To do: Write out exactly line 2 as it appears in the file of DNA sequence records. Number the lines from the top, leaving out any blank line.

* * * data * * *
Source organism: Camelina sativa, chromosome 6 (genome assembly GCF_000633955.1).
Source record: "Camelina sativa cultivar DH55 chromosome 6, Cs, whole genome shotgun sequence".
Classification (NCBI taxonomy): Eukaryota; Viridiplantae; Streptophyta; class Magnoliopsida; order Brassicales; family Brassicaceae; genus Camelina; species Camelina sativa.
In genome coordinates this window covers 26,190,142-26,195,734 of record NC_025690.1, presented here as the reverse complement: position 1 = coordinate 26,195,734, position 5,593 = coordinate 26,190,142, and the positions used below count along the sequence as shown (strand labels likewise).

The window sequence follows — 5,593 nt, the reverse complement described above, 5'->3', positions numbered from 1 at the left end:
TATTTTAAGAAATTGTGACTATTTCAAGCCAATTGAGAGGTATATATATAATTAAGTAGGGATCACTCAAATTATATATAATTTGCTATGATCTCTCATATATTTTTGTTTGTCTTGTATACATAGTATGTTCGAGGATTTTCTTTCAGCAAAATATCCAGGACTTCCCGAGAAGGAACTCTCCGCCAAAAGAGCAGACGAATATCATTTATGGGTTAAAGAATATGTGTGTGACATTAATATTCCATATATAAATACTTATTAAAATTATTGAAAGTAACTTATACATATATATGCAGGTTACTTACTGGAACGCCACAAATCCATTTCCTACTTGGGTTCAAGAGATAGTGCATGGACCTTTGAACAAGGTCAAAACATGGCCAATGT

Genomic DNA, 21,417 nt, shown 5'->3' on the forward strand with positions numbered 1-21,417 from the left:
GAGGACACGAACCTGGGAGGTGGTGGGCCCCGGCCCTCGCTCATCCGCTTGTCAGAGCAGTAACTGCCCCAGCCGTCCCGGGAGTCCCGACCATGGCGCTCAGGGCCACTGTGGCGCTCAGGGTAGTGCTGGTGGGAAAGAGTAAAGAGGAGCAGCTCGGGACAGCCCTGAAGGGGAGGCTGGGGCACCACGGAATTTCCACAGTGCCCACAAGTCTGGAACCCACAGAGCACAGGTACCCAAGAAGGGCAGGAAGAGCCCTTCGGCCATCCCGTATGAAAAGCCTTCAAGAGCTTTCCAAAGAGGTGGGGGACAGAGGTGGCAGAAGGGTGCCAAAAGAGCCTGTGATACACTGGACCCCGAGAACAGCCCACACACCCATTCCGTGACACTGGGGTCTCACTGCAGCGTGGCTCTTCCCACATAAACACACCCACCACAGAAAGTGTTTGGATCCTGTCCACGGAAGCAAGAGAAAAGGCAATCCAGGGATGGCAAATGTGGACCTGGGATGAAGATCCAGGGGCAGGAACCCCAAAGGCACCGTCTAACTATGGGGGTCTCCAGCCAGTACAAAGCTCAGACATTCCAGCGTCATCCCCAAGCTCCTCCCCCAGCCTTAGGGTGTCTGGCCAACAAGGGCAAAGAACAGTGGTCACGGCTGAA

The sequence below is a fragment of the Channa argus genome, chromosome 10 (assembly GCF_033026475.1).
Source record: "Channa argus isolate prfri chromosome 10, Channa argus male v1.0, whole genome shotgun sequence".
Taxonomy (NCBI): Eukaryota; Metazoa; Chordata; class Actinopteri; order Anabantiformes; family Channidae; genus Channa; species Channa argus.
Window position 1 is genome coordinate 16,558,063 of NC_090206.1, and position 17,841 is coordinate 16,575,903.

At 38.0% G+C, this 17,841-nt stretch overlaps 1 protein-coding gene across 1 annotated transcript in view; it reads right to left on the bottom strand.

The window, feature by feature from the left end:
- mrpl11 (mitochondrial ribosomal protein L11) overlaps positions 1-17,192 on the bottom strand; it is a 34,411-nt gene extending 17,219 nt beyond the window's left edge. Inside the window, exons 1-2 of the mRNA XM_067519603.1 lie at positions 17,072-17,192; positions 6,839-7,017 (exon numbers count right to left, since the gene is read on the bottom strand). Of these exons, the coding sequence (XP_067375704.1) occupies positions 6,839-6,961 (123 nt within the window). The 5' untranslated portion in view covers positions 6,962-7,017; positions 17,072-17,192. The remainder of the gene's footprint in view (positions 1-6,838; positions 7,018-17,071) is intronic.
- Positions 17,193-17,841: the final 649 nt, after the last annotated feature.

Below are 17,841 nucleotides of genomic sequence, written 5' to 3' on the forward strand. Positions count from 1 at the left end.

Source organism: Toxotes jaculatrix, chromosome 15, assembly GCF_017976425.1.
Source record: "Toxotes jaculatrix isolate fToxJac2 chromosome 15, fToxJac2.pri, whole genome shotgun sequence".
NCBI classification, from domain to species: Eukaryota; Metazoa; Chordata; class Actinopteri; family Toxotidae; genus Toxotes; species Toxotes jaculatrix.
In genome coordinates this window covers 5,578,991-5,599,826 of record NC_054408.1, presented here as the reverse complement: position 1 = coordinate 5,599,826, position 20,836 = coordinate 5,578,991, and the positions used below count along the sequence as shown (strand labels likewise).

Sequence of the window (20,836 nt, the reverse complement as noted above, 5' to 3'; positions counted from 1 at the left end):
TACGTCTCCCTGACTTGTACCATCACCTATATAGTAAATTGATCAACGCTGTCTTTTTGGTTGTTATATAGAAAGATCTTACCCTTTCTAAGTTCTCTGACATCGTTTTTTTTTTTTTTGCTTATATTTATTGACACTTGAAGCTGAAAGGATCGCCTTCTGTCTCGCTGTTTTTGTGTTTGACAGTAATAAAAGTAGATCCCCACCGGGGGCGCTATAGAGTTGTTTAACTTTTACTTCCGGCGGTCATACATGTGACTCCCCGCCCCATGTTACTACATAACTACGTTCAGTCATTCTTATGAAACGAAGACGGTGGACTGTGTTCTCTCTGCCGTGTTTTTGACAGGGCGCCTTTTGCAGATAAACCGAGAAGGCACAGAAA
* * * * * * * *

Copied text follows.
Source record: "Camelina sativa cultivar DH55 chromosome 6, Cs, whole genome shotgun sequence".